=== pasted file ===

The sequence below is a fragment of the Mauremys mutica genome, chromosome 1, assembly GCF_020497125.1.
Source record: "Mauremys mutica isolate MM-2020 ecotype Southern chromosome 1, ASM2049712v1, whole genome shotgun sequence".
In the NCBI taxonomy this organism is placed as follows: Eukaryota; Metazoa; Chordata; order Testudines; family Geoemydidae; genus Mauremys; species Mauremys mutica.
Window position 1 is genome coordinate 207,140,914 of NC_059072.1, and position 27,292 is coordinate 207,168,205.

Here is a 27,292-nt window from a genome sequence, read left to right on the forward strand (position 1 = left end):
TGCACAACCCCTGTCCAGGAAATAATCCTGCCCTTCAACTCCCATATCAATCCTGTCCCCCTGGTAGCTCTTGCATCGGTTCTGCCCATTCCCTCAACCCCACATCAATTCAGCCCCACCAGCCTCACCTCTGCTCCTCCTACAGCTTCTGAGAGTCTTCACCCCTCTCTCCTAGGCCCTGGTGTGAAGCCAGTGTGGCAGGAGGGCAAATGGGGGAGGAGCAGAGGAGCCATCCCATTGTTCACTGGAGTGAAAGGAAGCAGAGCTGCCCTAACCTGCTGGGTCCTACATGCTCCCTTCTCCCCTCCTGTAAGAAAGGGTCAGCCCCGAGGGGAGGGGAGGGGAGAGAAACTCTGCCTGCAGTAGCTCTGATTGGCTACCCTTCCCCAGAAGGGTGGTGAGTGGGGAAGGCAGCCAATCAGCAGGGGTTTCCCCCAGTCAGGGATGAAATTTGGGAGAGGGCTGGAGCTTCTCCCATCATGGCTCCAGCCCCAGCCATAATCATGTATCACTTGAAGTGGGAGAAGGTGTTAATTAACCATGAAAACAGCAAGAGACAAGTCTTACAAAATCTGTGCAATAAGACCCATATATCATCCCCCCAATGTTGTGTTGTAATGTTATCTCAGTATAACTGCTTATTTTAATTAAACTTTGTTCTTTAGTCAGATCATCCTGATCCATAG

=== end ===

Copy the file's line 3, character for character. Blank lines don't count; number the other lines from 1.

In the NCBI taxonomy this organism is placed as follows: Eukaryota; Metazoa; Chordata; order Testudines; family Geoemydidae; genus Mauremys; species Mauremys mutica.